Ironically, the angel Xas is the most fully realised, believable character in the novel. He first appears to young wine-maker Sobran Jodeau one midsummer night in 1808, when the then 18-year-old has staggered drunkenly to the ridge of his father’s land to lament his lack of courage in love. Revisiting him on the same night almost every year thereafter, Xas becomes a constant in Sobran’s life, as a friend, and later, as a lover. The appealingly-named Xas (pronounced Sass) is a delight. Gorgeous in his physical perfection, sassy is indeed what he is. His friendship with Sobran is touchingly described in its mutuality: despite his wise advice on winemaking and love, Xas is not a stereotypical “guardian angel”. It goes part way to explaining his extraordinary attachment to Sobran. He comments to Sobran on the usual effect he has on mortals:
They met me, and thereafter did everything for the glory of God … You were different. You went on being a soldier, a family man, a vintner, as though in your life I was a condiment, a salt that brought out its full flavour, not its central fact.
Although he may well treat Xas as a condiment, Sobran does rely on him for extraterrestrial favours. How could he not when he aches so humanly for news of his dead daughter? When Xas loses his wings, removed by Lucifer in a scene neatly paralleling the mastectomy – and after all, as wings are to angels, so are breasts to women – I felt that we too lose something. For the earthed Xas, working in circuses, assisting in scientific flying experiments, then arriving as tutor to Sobran’s children, loses his passion and his mystery.
Knox knows how seductive the idea of flying is to humankind, and she plays with it throughout the book in delicate recurring motifs relating to flying and wings. Knox is adept at metaphor, many carrying substantial shades of meaning. References to wine flow through the book, both as chapter headings and less literally. She dallies with equivocation, with shadows, with things that only appear to be the same. And God will tolerate only originals. When Xas – designed by God as a prototype for Jesus, only to be abandoned to Hell – is de-winged, left on his skin are two scars like the letter J, one a mirror image of the other. Knox plays incessantly with contrast. Even the idea of flying cannot be separated from falling:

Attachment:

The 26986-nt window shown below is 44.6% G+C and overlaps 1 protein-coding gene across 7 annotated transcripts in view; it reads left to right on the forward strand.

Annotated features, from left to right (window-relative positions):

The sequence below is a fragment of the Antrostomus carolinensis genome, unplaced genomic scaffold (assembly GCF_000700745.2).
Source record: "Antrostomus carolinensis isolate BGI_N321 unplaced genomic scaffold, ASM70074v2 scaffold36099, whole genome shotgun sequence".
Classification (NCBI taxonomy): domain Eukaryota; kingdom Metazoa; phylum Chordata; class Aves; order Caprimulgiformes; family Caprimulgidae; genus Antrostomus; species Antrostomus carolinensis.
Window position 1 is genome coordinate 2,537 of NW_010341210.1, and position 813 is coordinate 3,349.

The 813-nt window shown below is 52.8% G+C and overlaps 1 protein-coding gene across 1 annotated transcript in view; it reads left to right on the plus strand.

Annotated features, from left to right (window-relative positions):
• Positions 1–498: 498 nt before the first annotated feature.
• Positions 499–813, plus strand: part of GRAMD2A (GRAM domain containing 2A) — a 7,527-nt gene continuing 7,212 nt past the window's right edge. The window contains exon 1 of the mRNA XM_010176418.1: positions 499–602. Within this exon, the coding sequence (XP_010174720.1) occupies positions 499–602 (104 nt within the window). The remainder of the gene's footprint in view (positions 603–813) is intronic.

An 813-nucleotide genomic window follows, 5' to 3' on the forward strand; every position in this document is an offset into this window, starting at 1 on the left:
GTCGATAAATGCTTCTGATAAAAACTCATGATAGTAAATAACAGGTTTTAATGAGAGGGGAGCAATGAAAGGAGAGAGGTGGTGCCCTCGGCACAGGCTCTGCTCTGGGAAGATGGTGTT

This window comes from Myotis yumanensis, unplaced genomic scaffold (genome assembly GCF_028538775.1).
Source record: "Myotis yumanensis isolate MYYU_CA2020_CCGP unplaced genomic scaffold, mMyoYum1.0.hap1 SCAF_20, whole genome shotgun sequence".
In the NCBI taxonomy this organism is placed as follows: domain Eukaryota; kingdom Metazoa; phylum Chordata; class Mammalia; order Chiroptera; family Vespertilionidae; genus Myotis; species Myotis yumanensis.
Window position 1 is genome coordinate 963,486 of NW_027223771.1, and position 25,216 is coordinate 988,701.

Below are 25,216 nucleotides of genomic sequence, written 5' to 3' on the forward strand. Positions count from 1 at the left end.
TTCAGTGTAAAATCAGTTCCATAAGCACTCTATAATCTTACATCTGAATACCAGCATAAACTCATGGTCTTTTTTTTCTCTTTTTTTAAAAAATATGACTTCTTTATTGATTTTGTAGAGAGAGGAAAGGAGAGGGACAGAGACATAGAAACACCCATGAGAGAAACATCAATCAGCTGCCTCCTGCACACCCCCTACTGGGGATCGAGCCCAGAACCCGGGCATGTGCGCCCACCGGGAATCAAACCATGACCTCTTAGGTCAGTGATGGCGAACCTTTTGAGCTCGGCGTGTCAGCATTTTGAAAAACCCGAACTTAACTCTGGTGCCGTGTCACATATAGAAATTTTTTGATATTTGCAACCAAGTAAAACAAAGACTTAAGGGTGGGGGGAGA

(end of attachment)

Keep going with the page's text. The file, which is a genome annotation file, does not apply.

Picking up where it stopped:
And I want to tell him, that however fine flight was, the arrested fall was most thrilling – to close your wings and go face down into the haze over seas or hills or into a mountain chasm where you can judge the speed of a fall – a blur, then clarity, a full stop in the air, wings open, sky abruptly overhead and gravity grabbing at your body like a hungry flame reaching for fuel just out of its reach … despair is gravity. What an appetite it has, hotter than hellfire. “Here, let me have you,” it says.
Considering Vintner’s Luck engaged me so completely from the outset, why was it, with 30 or so pages to go, I was not driven by any urgency to finish it? I think it was because the pleasure – and it was substantial – was in the prose. The constraints of the novel’s structure finally strangled it. The “solving” of the murder mystery set in place in the early chapters felt almost gratuitous, a cheap trick, as if put there to give a point to a side of Sobran’s life that the novel hadn’t quite developed. As the end drew near, I’d been with the characters for a long time, and rather than care more about them, I cared less. I’d spent a lifetime with Sobran and was happy to say goodbye. As for Xas – well, as the epilogue points out, even wingless he’s immortal.
This is not to undervalue, however, Knox’s considerable intellectual and imaginative achievement. This is an important book in New Zealand fiction and may well be responsible for an onset of cultural cringe among New Zealand authors who, after reading Vintner’s Luck, could feel that the New Zealand we know and live in now, is simply too banal, too insignificant, too ordinary, to write about.
Linda Burgess is a Palmerston North writer.